We are a small family studio creating ceramics inspired by nature, bionic architecture, and our Ukrainian heritage. Prior to the war, our studio was based in the historic center of Uzhhorod; presently, we are in Amsterdam where we continue to produce work. We experiment with materials and textures, create unique objects from clay, wood, and stone by imitating and reassessing nature. At the moment, we are concerned with such questions as the search for truth, rethinking values, and harmony with nature in the spiritual plane.

Work by Natura Ceramica; Photos courtesy of the artists

Our latest Gonta vase series are inspired by ancient Carpathian and modern bionic architecture. We use wood from old shingle roofs and casks that have their own history. Gonta is the name of  a tapered wooden shingle typical of the Carpathian region of Ukraine. When traveling through the old villages in Karpaty and observing the architecture, we felt the magnetism of old wooden roofs marked by time. Simultaneously, we realized this era is vanishing, and felt the urge to preserve it in our art.

Gonta by Natura Ceramica; Photos courtesy of the artists

What would you like to say to the international design community at this moment?

We wish the design community would focus more attention on the unprecedented environmental and ethical problems of today.

 

4. Alexey Gulesha, Sivak + Partners

From left: Sivak + Partners’ Alexey Gulesha, Dmitry Sivak, and Maksym Iuriichuk; Photos courtesy of Sivak + Partners

Please tell us a bit about your studio.

We are a team of architects and designers from Ukraine, and we usually do private architecture and interior design projects. We provide our services all over the world, but now we decided to focus on the USA and South America because we lost almost all of our local projects. Our work is now present in New York and it feels like the land of opportunity welcomed us well.

 Top: Sivak + Partners’ designs for an IT-company office (left) and a private apartment (right), both in Kyiv | Bottom: Beach Hotel in Odessa; Photos courtesy of Sivak + Partners

What would you like to say to the international design community at this moment?

It feels like we live in a moment of history when the values are changing very fast. To be surrounded by nice, close people became more important than being successful and rich. And I think that the focus of the design research and evolution should be moved to covering these needs.

How can the global design community best support the people of Ukraine right now?

We need to understand that we can’t stand against challenges like war separately. When an atomic bomb flies into your country, it doesn’t matter what community you are from. We are all humans and we all want to live in peace and happiness. We need to do ALL that we can to stop terrorism and genocide. Nobody should be allowed to do the things that Russia does every day with my country and my citizens. We need to not just support people who fled but stand strong against people who are the reason why others had to flee.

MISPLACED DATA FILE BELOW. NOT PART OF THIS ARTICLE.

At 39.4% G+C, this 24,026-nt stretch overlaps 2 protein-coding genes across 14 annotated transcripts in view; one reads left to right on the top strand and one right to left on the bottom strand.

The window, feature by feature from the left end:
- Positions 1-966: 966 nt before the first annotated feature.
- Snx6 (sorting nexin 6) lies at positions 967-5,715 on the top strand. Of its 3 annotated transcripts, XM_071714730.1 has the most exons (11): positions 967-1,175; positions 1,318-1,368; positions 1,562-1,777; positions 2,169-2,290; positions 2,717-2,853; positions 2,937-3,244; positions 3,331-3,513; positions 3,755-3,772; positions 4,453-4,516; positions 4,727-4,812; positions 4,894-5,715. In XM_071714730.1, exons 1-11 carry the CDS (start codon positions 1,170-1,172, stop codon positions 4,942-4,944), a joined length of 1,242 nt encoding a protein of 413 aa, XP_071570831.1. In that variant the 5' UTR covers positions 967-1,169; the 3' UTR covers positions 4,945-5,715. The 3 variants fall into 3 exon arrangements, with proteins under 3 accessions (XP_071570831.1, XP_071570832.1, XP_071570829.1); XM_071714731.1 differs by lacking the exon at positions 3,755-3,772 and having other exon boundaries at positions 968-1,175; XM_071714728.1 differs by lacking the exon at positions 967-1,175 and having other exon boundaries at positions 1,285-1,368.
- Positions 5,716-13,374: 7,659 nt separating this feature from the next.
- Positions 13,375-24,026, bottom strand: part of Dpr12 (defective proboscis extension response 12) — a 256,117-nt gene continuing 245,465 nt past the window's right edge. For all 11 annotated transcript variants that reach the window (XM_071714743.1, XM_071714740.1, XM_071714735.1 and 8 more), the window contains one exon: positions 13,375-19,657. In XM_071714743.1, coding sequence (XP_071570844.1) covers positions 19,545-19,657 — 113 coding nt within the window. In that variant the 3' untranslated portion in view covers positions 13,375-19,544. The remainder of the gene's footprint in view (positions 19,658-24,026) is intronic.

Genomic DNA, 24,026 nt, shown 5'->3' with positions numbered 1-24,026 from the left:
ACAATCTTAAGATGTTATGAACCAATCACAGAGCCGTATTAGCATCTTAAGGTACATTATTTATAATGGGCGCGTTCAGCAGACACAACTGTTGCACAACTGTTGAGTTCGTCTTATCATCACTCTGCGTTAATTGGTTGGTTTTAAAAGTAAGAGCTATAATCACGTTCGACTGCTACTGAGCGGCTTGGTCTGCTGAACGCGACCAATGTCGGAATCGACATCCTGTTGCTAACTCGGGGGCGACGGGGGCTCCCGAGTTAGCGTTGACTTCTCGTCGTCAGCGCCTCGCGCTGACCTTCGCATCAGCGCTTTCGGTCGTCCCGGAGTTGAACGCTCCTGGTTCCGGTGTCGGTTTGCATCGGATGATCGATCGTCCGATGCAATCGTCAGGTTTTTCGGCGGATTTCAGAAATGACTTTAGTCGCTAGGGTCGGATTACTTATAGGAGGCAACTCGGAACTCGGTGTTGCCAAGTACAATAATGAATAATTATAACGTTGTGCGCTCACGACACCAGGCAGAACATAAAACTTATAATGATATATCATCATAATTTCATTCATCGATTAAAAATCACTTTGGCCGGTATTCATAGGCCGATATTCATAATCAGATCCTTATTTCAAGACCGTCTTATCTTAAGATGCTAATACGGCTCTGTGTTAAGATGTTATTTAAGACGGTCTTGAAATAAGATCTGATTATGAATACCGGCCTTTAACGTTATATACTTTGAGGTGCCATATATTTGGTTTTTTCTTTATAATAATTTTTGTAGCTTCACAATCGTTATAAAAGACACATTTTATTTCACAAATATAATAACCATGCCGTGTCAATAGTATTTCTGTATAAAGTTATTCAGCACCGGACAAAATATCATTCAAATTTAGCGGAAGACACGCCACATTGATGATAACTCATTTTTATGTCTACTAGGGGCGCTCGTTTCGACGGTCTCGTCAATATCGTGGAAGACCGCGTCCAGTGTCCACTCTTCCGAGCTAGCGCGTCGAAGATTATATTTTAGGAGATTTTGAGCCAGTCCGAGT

We need to give all the support to the ones who stand against aggression and ban all the things which allow the aggressor to do what he does. They need to feel how alone they are with their aggression in a world, where peaceful and free people live.

 

5. Nikita Bukoros

Nikita Bukoros; Photo courtesy of the designer

Please tell us a bit about your practice and what you're presently working on.

I graduated with an architecture degree in 2012, and have been working as an industrial designer since 2014. During this time I have had experience working on various projects in different areas, including furniture, gadgets, accessories, tools, appliances, sports equipment. I also do a lot of commissions as a 3D artist, various AR, and VR experiences, and related tasks. For now I keep working on industrial design projects with Ukrainian companies.

Top: Bukoros’s 7.1 chair for EMKO | Bottom: Mibster Chair by Nikita Bukoros for Tenjam; Photos courtesy of the designer

What would you most like to say to the international design community right now?

War makes you look at a lot of things differently.

Even though everything you’ve done in the past seems suddenly pointless, it’s also a good chance to reconsider what really matters and what isn’t worth years of your life.

Speaking to the international community, the world is changing intensively today, and it is worth looking at your activities through this lens. Make projects and your life resilient, antifragile, and sustainable.  Think not about today and yesterday, but about tomorrow.

How can the global design community best support the people of Ukraine right now?

The best support is communication. Keep Ukrainian designers included in the global agenda. Ukrainians are very hardworking and imaginative, and Ukraine has a story to tell. ◆

 

Our sincere thanks to all the designers and architects featured here for their participation. Check out our first Dispatch from Ukraine, featuring 5 additional, outstanding Ukrainian studios, by clicking here. Below you can find some designer-recommended ways to support Ukrainian citizens right now:

  • Peremebli: Furniture for Temporary Housing in Ukraine
  • MetaLab
  • Kharkiv School of Architecture 
  • UNICEF Donation Drive for Ukrainian Children
  • Spend with Ukraine
  • Be An Angel
  •